Interestingly, there is some research that indicates that vegetarian and vegan diets may be associated with lower levels of plasma lipids, which would seem to support the idea of increasing your intake of fruit, vegetables and pulses whilst cutting out processed meats and fats.3
Exercise is important too, so I would try to increase your activity by going for a brisk 20 minute walk each day. If you are curious about other forms of exercise, such as yoga, running or cycling, please check out our Get Active pages. If you are a smoker, now might be the time to consider ditching the addiction as smoking can help to increase your cholesterol!
3Yoko Yokoyama, Susan M. Levin, and Neal D. Barnard
Avocados provide a healthy source of fat, with research showing that avocado consumption can help to reduce your total cholesterol, including LDL! Some experts advise that fresh avocados can be a good substitute for solids fats, not to mention they’re rich in fibre which is another plus in the battle against cholesterol.4
My favourite avocado recipe:
Quinoa Stuffed Avocados
Sunflower seeds are great to snack on when you’re feeling a bit peckish and they’re rich in vitamin E, selenium and essential fatty acids. Similar to avocados, they are a healthy source of fat and can help to reduce inflammation.
Research has shown that sunflower seeds can help to reduce hypertension and balance your cholesterol due to their ability to combat oxidative stress and their content of phytosterols! Phytosterols can help to check unhealthy cholesterol which can diminish your risk of heart disease.5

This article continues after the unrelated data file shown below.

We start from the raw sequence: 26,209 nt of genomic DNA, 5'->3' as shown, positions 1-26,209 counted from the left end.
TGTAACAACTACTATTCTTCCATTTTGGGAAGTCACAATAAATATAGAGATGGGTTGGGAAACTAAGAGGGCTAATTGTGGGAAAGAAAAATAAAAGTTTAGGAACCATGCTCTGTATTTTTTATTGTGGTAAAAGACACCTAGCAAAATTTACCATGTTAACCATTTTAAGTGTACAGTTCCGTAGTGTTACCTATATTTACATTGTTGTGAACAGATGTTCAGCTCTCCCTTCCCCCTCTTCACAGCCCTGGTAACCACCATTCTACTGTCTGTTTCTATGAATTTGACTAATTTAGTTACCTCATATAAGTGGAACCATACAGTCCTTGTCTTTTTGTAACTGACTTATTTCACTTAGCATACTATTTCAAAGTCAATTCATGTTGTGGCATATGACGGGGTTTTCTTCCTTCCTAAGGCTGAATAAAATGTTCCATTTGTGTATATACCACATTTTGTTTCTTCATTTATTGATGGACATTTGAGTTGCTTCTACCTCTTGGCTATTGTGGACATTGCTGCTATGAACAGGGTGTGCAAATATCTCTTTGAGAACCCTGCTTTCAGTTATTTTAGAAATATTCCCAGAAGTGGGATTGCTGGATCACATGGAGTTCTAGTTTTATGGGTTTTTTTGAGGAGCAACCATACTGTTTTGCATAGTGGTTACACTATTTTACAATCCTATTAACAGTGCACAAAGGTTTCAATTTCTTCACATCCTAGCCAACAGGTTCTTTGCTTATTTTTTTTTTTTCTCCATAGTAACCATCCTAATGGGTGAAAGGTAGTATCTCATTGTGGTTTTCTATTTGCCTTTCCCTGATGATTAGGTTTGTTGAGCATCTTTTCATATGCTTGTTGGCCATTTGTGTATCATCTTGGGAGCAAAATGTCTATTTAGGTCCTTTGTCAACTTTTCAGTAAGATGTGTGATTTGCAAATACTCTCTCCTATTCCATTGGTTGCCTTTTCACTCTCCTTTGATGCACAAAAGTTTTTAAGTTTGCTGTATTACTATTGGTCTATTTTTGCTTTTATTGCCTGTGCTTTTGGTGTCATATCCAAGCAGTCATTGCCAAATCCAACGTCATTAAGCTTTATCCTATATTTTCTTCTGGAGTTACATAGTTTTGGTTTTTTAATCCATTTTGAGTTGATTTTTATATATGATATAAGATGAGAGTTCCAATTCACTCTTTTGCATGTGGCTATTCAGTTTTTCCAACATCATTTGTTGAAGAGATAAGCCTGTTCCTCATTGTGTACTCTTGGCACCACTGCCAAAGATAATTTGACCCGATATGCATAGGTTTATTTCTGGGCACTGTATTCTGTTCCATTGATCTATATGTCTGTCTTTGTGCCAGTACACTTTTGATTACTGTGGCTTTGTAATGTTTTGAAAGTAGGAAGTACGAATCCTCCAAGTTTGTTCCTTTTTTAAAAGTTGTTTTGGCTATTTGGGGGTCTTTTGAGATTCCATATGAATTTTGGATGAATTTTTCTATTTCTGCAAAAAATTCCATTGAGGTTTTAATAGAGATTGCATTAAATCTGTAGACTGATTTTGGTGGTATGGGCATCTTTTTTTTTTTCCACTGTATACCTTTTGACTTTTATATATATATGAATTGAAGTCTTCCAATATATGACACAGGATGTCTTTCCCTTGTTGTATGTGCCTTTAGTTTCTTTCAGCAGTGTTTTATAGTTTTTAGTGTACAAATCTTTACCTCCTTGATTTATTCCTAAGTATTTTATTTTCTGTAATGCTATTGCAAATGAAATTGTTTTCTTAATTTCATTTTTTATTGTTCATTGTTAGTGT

My favourite sunflower seed recipe:
Potato Bake with Avocado, Mushroom & Seeds
Oats are rich in a form of soluble fibre known as beta-glucan, which can help to lower cholesterol. It works to bind excess cholesterol and prevents it from being absorbed by the body. One study, published in the American Journal of Clinical Nutrition discovered that oats, in addition to other cholesterol-lowering foods, were able to lower cholesterol levels about as well as cholesterol-lowering drugs!6
The health benefits of oats aren’t just limited to cholesterol, though – they’re popular with those trying to lower their blood glucose levels too! Oats are also high in antioxidants, specifically a group called avenanthramides, which can help to lower your blood pressure levels and even reduce itching!
My favourite oat recipe:
Almonds and Strawberry Jam Flapjacks
Almonds, pecans, walnuts and hazelnuts; there’s plenty of variety out there to choose from! Nuts can be very useful as a midday snack but they also contain a range of beneficial health properties that may help to lower cholesterol. Research has indicated that as part of a balanced diet, nuts can “favourably affect blood lipid (fat/cholesterol) levels.”
However, it is important to note that while nuts can be low in saturated fats, they are still quite high in calories and other fats so some moderation might be necessary.
My favourite nut recipe:
Cherry & Almond Snack Bars
Oily fish, such as tuna, salmon and sardines, are incredibly good for you. This is mainly because of their content of omega-3 fatty acids, which can help to support healthy brain function. However, oily fish are also very useful when it comes to fighting cholesterol as they can lower triglycerides.
Triglycerides are a type of fat lipid that can linger in your bloodstream and increase your risk of heart disease. Oily fish can help to reduce these triglycerides and even slow down the development of plaques in your arteries! That, combined with their natural anti-inflammatory action, makes oily fish a valuable tool in your dietary arsenal!
My favourite oily fish recipe:
Grilled Honey Lemon Sardines with Rice